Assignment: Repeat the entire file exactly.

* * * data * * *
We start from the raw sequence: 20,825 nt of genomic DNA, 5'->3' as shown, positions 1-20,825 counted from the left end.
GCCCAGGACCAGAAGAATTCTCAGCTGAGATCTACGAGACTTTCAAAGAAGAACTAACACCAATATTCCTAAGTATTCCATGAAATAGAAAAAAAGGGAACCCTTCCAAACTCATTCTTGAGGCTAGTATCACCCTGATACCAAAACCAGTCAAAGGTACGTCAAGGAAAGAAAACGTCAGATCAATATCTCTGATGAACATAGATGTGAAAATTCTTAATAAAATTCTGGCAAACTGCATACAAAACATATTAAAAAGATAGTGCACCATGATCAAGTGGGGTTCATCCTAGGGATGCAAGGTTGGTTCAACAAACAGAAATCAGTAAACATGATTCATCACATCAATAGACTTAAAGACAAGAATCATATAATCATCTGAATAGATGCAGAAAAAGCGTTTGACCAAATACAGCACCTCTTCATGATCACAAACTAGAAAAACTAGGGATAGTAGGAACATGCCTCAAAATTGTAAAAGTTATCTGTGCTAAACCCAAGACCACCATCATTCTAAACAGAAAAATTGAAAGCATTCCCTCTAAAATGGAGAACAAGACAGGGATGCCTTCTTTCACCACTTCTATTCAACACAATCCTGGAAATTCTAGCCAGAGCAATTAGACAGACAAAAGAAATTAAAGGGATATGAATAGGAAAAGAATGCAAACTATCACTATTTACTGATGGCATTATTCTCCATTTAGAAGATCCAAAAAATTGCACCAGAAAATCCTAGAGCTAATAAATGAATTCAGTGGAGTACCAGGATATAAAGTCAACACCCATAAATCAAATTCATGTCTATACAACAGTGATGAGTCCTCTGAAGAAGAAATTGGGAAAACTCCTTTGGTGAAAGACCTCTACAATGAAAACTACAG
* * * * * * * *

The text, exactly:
We start from the raw sequence: 20,825 nt of genomic DNA, 5'->3' as shown, positions 1-20,825 counted from the left end.
GCCCAGGACCAGAAGAATTCTCAGCTGAGATCTACGAGACTTTCAAAGAAGAACTAACACCAATATTCCTAAGTATTCCATGAAATAGAAAAAAAGGGAACCCTTCCAAACTCATTCTTGAGGCTAGTATCACCCTGATACCAAAACCAGTCAAAGGTACGTCAAGGAAAGAAAACGTCAGATCAATATCTCTGATGAACATAGATGTGAAAATTCTTAATAAAATTCTGGCAAACTGCATACAAAACATATTAAAAAGATAGTGCACCATGATCAAGTGGGGTTCATCCTAGGGATGCAAGGTTGGTTCAACAAACAGAAATCAGTAAACATGATTCATCACATCAATAGACTTAAAGACAAGAATCATATAATCATCTGAATAGATGCAGAAAAAGCGTTTGACCAAATACAGCACCTCTTCATGATCACAAACTAGAAAAACTAGGGATAGTAGGAACATGCCTCAAAATTGTAAAAGTTATCTGTGCTAAACCCAAGACCACCATCATTCTAAACAGAAAAATTGAAAGCATTCCCTCTAAAATGGAGAACAAGACAGGGATGCCTTCTTTCACCACTTCTATTCAACACAATCCTGGAAATTCTAGCCAGAGCAATTAGACAGACAAAAGAAATTAAAGGGATATGAATAGGAAAAGAATGCAAACTATCACTATTTACTGATGGCATTATTCTCCATTTAGAAGATCCAAAAAATTGCACCAGAAAATCCTAGAGCTAATAAATGAATTCAGTGGAGTACCAGGATATAAAGTCAACACCCATAAATCAAATTCATGTCTATACAACAGTGATGAGTCCTCTGAAGAAGAAATTGGGAAAACTCCTTTGGTGAAAGACCTCTACAATGAAAACTACAG